Rich and Poor

rich and poor

The rich and poor have this in common: The Lord made them both. (Proverbs 22:2)

Read: Job 20:1 – 22:30, 2 Corinthians 1:1-11, Psalm 40:11-17, Proverbs 22:2-4

Relate: “The rich and powerful take what they want. We steal it back for you.” Nathan Ford said that line during the opening credits of every single episode of Leverage. I loved that show for that very reason. Of course, there was an overarching plot but as it moved along, every week somebody would hire this team of thieves to play Robin Hood. They would find some poor soul who would have no other way to get justice and rob the individual or corporation that exploited them.

Continuum played on the same social divide. In some dystopic future, corporations have taken over the world. (They haven’t already?) A group of terrorists (or freedom fighters) travels through time to our present-day that they might stop those corporations before they become all-powerful. The supposed good guy comes back to stop them but as the show moves forward she begins to wonder if she really wants to defend and fight for the future she left.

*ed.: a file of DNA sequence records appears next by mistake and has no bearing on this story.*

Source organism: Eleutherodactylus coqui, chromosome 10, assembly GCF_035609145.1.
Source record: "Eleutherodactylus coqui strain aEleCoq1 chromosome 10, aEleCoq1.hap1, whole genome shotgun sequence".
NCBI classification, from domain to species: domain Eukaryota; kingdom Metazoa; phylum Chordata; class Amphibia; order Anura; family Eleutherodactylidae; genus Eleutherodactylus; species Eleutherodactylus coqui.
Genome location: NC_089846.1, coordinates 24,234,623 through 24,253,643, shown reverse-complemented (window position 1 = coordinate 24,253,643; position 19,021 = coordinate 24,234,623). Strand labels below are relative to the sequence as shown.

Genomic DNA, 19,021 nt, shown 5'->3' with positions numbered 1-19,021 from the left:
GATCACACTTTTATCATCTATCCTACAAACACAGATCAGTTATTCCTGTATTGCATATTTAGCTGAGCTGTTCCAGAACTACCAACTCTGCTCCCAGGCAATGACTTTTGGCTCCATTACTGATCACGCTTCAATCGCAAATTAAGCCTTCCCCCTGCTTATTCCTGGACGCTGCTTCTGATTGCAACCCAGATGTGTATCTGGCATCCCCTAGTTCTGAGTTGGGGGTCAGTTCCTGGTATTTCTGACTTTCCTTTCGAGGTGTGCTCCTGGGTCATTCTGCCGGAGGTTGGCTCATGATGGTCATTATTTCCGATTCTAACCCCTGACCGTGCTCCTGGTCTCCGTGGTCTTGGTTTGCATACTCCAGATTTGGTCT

These are just two among many shows that play against the poor vs rich divide. That divide is becoming greater and greater in our time as the top one percent in the US make more than 25 percent of the nation’s income, control more than 40 percent of the nation’s wealth, and own more than 50 percent of the nation’s stocks and bonds. That economic divide is even greater in some other countries as the richest 85 people in the world own more than the bottom half of the global population and the ten richest Africans own more than 60 percent of that continent’s wealth. (Those latest two numbers come from this Oxfam report)

React: One of my favorite books of the Bible is James. He doesn’t pull any punches when he says things like:

Those who are rich should boast that God has humbled them. They will fade away like a little flower in the field. The hot sun rises and the grass withers; the little flower droops and falls, and its beauty fades away. In the same way, the rich will fade away with all of their achievements.